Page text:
Dr. Salwan Adjaj was detained on December 15 pending further court proceedings, stated the release from the U.S. Attorney's Office for the District of Oregon.
In March 2021, Adjaj purportedly submitted dozens of fraudulent loan applications to the Small Business Administration (SBA) to obtain money through the Economic Injury Disaster Loan program. The disaster loan program was one of the relief programs authorized through the Coronavirus Aid, Relief, and Economic Security (CARES) Act to help small businesses adversely affected by the pandemic.
When applying for the loans, Adjaj allegedly used the names and employer identification numbers of fictitious business entities. Additionally, he reportedly used false information about the business start dates, number of employees, and locations, as well as the identities of the purported applicants and business owners.
Most of the allegedly fraudulent applications were submitted in other people's names but with Adjaj's personal residence as the business mailing address. All applications were submitted from an internet protocol (IP) address associated with Adjaj's dental practice, according to the DOJ.
After most of the SBA applications were rejected, Adjaj began applying for assistance through the Restaurant Revitalization Fund (RRF), a pandemic economic relief program aimed at assisting bars and restaurants.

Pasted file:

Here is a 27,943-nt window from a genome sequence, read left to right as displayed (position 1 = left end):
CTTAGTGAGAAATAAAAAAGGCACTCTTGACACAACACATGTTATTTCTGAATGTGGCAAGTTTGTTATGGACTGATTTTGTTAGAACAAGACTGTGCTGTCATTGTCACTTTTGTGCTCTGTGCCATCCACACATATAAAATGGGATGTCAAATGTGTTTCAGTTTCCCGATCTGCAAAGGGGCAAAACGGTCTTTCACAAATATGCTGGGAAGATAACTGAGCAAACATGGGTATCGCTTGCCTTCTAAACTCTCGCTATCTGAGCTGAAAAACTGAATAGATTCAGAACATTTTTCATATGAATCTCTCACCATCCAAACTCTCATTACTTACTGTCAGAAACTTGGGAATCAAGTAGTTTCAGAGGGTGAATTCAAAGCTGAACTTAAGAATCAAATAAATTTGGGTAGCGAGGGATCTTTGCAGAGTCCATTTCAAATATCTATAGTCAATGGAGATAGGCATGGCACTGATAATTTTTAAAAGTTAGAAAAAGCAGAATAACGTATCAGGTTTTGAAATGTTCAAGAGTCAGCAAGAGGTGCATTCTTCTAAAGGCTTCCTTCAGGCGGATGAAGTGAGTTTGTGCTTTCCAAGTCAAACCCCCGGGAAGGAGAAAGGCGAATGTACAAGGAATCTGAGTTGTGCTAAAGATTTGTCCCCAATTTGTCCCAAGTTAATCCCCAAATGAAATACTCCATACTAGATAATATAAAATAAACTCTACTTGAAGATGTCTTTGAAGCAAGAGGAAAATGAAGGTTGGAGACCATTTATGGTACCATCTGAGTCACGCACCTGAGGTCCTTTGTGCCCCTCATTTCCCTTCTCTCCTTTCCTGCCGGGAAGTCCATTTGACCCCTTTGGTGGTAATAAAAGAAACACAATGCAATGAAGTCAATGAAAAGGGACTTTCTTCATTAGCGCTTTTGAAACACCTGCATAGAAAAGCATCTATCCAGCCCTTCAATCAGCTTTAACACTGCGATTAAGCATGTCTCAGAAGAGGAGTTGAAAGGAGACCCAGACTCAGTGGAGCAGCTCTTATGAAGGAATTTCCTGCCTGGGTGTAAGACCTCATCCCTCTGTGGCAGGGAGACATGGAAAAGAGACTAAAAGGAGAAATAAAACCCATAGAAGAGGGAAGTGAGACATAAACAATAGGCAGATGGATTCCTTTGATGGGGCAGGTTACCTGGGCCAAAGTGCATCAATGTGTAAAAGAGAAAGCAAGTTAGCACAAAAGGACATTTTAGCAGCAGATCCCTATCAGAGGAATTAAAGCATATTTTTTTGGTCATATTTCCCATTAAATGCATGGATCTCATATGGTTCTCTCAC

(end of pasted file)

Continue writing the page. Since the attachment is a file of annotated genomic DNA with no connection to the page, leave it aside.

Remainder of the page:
In May 2021, Adjaj submitted three applications for restaurants that he claimed were located in Sarasota, Miami, and Daytona Beach, FL. In these applications, Adjaj also allegedly used false business information and listed his personal residence as the business mailing address. Together, these applications generated nearly $8 million in fraudulent loan payouts to the endodontist, according to the DOJ.
History of disciplinary action
This is not the first time the 43-year-old Oregon resident has faced accusations. In August 2020, the Oregon Board of Dentistry suspended Adjaj's dental license effective immediately and directed it to remain suspended pending further action from the board, according to the board order.
At the time of suspension, Adjaj was practicing at offices in Portland, Sherwood, and Clackamas. Between March 2016 and January 2020, the board learned that Adjaj ordered 23 different medications for a total of 69,330 units from a medical company. Adjaj allegedly did not prescribe these medications to current patients, and they were not prescribed to him.
The board was also notified that Adjaj was accused of practicing dentistry while under the influence of a mind-altering substance. Additionally, Adjaj admitted to distributing anabolic steroids for cash and purchasing and using diazepam without a prescription, according to the board order.
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